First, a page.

"There is the value of the meetings, but people will have changed their habits, and it may be up to us to convince them," Pelisson said. "As companies get cost-conscious, how do we as an industry promote the value of meeting?"
Most of the CEOs said that they did not expect the technology alternatives to cut down on group business in the long term, however. A tough economic period might even heighten the need for meetings within companies, said Eric Danziger, president and CEO of Wyndham Hotel Group.
"Everyone's learning, particularly in tough times, that business is person-to-person connectivity," he said. "Technology is wonderful—Webcasts, Webinars and the partridge in a pear tree—but there is no replacement for people getting together to work, feed off each other and create a culture that ultimately drives businesses and companies."
Starwood's van Paasschen added that the impact of technology sometimes could be overstated in forecasts. "We all thought we were going to paperless offices a few years ago, but it's pretty clear that hasn't happened," he said. "As more people are working remotely and businesses are outsourcing, more businesses will be operating multi-locally, and that will raise the need to get more people out to travel. So, I'm optimistic."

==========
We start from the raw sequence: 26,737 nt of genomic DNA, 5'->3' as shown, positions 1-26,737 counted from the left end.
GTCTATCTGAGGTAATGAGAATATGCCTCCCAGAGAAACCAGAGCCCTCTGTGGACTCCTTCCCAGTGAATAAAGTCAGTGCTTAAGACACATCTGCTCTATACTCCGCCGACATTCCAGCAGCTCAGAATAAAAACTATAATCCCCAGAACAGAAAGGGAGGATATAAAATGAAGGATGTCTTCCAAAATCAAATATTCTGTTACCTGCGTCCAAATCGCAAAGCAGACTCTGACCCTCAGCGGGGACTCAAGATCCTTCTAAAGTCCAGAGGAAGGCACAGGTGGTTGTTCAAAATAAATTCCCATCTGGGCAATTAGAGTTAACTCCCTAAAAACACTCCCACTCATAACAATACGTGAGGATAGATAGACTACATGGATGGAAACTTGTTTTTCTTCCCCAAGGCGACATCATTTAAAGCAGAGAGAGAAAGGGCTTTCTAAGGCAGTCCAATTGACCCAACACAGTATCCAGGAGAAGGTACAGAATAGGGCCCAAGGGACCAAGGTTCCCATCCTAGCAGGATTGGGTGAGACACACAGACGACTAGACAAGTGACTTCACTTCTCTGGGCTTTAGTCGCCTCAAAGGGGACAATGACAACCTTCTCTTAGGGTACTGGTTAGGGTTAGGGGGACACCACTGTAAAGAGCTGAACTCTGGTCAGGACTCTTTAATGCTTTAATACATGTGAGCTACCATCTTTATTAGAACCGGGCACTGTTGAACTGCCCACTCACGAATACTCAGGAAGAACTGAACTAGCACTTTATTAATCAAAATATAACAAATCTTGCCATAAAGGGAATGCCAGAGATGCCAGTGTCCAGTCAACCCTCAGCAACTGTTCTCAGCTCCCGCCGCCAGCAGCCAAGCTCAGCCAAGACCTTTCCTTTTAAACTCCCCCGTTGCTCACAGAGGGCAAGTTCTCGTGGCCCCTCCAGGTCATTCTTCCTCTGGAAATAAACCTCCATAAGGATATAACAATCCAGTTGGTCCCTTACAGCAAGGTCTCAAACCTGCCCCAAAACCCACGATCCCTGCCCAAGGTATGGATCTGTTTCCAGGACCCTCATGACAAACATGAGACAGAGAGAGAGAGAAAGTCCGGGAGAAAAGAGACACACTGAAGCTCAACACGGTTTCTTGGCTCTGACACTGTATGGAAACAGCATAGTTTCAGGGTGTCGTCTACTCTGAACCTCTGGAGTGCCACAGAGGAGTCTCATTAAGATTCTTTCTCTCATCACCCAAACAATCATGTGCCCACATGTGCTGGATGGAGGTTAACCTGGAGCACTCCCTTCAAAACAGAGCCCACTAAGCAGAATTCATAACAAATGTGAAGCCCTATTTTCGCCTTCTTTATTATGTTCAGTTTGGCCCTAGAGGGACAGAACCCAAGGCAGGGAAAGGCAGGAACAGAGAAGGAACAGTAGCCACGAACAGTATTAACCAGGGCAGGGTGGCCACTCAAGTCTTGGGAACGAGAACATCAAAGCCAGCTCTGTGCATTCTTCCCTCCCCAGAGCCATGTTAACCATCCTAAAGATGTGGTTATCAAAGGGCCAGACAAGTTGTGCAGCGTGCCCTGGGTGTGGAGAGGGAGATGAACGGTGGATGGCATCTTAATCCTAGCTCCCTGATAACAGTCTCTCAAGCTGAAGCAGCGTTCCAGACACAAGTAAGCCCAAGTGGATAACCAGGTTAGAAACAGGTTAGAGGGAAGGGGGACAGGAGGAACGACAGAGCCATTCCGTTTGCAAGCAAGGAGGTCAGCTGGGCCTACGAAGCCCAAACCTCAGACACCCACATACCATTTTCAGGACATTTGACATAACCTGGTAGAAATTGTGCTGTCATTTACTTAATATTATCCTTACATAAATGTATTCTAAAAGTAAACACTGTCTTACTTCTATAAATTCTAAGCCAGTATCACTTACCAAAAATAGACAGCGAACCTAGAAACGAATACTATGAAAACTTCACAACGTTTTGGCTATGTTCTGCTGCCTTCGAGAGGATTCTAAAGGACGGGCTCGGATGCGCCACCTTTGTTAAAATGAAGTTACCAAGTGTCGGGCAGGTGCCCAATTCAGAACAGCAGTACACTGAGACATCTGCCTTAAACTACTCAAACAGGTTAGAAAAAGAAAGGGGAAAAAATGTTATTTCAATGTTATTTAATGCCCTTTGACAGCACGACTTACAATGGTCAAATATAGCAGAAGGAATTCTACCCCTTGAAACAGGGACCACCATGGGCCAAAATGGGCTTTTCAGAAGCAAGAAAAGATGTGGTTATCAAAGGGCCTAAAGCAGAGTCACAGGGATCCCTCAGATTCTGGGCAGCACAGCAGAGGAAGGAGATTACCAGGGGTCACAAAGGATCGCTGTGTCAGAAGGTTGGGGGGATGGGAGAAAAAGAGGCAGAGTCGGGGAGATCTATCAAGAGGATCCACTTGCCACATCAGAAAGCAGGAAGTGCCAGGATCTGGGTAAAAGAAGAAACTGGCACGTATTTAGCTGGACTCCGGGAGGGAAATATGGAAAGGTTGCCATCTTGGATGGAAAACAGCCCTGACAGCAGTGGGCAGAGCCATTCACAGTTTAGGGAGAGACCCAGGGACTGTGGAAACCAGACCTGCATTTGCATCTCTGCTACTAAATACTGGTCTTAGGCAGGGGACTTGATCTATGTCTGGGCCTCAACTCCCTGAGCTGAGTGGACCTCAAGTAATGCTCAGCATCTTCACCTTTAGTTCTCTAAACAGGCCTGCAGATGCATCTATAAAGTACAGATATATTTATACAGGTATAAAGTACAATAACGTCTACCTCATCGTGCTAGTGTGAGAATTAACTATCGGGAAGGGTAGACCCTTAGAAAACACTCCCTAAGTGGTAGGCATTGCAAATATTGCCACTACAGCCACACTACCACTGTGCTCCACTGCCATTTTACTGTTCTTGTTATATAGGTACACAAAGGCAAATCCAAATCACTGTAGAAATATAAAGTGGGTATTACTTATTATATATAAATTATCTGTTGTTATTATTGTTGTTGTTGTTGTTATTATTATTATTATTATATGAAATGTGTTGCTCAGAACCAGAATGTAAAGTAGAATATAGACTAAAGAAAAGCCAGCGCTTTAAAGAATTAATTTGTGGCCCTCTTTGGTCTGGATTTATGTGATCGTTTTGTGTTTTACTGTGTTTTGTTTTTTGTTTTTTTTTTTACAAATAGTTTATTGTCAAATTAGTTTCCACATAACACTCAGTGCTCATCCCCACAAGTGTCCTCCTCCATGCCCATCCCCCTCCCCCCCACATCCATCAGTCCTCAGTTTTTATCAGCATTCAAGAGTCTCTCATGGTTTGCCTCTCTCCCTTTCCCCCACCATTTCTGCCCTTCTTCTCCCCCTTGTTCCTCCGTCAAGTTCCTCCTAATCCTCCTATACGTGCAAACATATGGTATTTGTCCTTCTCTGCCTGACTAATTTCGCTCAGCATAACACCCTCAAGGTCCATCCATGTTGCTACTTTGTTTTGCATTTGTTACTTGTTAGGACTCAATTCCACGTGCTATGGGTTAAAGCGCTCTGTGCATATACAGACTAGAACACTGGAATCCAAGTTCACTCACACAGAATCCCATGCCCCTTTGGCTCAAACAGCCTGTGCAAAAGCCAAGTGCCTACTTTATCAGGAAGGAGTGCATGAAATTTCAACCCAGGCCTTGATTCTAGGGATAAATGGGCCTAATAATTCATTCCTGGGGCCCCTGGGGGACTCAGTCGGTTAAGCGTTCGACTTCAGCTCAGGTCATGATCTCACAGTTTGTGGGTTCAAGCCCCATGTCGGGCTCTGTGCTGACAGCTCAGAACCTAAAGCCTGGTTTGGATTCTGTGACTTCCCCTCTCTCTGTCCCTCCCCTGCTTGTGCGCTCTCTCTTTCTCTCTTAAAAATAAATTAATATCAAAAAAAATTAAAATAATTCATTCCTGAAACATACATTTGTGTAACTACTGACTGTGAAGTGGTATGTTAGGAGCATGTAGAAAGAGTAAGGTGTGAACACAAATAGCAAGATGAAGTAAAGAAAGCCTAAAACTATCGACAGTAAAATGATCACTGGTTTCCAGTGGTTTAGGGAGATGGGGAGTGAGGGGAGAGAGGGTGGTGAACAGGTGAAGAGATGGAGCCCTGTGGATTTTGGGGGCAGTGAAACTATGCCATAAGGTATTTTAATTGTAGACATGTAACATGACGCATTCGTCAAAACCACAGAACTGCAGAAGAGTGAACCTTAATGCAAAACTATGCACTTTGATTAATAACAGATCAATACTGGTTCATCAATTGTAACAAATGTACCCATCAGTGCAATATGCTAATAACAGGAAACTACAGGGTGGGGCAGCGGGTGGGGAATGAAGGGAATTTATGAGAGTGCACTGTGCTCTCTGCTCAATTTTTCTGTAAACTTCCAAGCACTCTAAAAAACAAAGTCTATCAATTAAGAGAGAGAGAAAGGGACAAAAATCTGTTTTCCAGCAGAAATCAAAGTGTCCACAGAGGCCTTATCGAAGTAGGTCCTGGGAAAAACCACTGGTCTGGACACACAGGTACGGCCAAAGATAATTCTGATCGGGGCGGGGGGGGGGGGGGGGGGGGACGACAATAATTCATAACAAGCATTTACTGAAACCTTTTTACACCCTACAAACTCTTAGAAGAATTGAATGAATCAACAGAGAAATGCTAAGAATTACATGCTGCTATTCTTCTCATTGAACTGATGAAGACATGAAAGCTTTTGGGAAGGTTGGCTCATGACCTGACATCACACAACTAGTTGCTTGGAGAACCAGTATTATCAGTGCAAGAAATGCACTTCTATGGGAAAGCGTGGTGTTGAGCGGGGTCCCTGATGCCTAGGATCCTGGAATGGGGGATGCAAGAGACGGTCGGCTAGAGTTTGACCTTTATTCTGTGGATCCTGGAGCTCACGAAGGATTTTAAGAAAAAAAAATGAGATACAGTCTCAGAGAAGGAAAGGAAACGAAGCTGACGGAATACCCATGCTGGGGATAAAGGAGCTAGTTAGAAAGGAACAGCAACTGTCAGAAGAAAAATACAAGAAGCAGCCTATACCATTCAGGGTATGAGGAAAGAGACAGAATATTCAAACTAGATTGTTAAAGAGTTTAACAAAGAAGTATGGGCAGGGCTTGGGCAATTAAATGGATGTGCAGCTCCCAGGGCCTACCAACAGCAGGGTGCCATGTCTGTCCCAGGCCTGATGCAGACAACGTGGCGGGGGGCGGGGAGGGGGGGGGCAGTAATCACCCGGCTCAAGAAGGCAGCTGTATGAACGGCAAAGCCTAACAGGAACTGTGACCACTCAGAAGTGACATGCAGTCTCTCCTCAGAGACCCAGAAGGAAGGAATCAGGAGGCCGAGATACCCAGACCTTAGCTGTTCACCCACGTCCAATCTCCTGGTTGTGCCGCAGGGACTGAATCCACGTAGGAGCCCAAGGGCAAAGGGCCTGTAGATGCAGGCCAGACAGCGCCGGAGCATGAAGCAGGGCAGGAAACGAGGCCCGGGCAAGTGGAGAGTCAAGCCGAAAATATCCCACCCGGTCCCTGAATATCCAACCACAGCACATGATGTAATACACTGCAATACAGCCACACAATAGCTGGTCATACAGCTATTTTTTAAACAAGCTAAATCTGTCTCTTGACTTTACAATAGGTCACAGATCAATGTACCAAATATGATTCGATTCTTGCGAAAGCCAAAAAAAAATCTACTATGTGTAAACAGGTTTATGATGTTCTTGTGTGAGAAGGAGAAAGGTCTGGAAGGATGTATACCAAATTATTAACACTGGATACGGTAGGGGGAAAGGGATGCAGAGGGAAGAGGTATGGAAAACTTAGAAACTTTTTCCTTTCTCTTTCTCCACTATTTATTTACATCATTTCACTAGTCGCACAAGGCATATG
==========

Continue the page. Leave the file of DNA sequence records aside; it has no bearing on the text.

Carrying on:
The CEOs were less optimistic about seeing a rise in average daily rates anytime soon, which group travel negotiators have succeeded in pushing downward.
Noble's Shah said the length of the current economic downturn, now in its 18th month and already longer than most recent lodging industry downturns, meant it would take time for hotel companies to bring rates back to the levels reached in 2007.
Noble has seen corporate buyers push rates lower, and they will have the ability to dictate pricing for a while, he said.
"They understand that if they are traveling, they're one of the very few traveling, so they've gotten very aggressive," according to Shah. "That's not going to change until demand starts increasing."
The one factor countering rate drops is the expected slowdown in supply once hotels under construction are completed, the CEOs said. Supply growth is less than in other downturns, Shah said, and van Paasschen added that the peaks reached in 2007 were not that high in real-dollar terms compared with previous cycles.
"We'll go through a long period where supply is going to be constrained," van Paasschen said. "When the economy comes back, there will be a pretty good bounce back in rate."
Rate drops have not been consistent among all hotel tiers, Choice's Joyce said. His company, which operates largely in the mid-price tier, has not lost much ground in rates, he said.
"The higher you go in the segments, the worse the business has become," according to Joyce. "Our folks have tended to hold their rate, and we've made a concerted effort to tell them that lowering rates does not drive demand; it drives lower revenues."
Hotels are seeing one bright side to the lower rates when it comes to meetings, said Jonathan Tisch, chairman and CEO of Loews Hotels and the longtime chairman of the NYU conference. "As the meeting planners are faced with lower rates, they're spending a little more on the meetings themselves," he said. "There's a way to put a little bit of heft back into the meeting."
Originally published June 22, 2009